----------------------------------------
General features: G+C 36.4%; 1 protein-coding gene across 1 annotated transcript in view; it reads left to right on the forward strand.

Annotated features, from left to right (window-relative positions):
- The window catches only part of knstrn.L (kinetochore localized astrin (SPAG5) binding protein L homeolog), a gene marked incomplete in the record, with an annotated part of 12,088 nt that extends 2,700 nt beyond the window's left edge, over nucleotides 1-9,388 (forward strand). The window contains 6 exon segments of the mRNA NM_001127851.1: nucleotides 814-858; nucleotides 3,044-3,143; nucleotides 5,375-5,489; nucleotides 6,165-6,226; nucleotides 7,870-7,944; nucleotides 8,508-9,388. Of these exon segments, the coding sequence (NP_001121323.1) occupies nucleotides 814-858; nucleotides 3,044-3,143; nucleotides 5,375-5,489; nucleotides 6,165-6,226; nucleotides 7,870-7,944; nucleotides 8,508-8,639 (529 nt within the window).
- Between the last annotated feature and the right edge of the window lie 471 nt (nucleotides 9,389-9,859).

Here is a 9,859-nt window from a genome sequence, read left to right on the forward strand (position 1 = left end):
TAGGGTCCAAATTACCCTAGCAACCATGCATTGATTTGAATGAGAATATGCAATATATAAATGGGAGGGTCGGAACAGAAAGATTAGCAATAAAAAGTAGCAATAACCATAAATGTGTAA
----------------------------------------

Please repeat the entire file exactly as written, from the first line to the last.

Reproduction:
General features: G+C 36.4%; 1 protein-coding gene across 1 annotated transcript in view; it reads left to right on the forward strand.

Annotated features, from left to right (window-relative positions):
- The window catches only part of knstrn.L (kinetochore localized astrin (SPAG5) binding protein L homeolog), a gene marked incomplete in the record, with an annotated part of 12,088 nt that extends 2,700 nt beyond the window's left edge, over nucleotides 1-9,388 (forward strand). The window contains 6 exon segments of the mRNA NM_001127851.1: nucleotides 814-858; nucleotides 3,044-3,143; nucleotides 5,375-5,489; nucleotides 6,165-6,226; nucleotides 7,870-7,944; nucleotides 8,508-9,388. Of these exon segments, the coding sequence (NP_001121323.1) occupies nucleotides 814-858; nucleotides 3,044-3,143; nucleotides 5,375-5,489; nucleotides 6,165-6,226; nucleotides 7,870-7,944; nucleotides 8,508-8,639 (529 nt within the window).
- Between the last annotated feature and the right edge of the window lie 471 nt (nucleotides 9,389-9,859).

Here is a 9,859-nt window from a genome sequence, read left to right on the forward strand (position 1 = left end):
TAGGGTCCAAATTACCCTAGCAACCATGCATTGATTTGAATGAGAATATGCAATATATAAATGGGAGGGTCGGAACAGAAAGATTAGCAATAAAAAGTAGCAATAACCATAAATGTGTAA